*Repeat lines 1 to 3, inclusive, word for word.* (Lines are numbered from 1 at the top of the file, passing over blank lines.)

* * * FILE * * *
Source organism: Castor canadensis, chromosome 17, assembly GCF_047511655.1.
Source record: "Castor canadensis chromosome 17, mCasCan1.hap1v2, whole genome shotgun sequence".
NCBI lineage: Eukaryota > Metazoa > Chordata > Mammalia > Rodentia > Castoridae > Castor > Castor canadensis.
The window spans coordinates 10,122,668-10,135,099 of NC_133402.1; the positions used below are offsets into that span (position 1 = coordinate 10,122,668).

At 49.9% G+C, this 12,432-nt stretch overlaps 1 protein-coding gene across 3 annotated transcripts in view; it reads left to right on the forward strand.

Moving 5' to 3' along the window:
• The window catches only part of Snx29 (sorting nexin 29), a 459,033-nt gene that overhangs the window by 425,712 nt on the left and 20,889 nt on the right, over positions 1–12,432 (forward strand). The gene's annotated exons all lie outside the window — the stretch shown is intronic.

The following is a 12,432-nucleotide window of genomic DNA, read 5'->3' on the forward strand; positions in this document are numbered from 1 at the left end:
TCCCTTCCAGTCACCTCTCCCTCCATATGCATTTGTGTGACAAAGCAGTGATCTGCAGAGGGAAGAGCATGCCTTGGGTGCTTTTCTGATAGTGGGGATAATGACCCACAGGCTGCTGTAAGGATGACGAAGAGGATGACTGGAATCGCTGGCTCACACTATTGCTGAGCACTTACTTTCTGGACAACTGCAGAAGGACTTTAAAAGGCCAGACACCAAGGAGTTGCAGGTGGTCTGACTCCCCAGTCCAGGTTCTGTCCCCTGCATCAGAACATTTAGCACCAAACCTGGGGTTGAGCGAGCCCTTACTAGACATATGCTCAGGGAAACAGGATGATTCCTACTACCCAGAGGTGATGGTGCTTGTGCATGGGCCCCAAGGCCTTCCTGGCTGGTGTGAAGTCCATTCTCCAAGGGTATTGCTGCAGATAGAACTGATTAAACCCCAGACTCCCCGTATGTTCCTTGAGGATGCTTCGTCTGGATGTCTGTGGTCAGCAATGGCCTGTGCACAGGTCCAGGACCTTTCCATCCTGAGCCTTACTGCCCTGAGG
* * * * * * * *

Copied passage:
Source organism: Castor canadensis, chromosome 17, assembly GCF_047511655.1.
Source record: "Castor canadensis chromosome 17, mCasCan1.hap1v2, whole genome shotgun sequence".
NCBI lineage: Eukaryota > Metazoa > Chordata > Mammalia > Rodentia > Castoridae > Castor > Castor canadensis.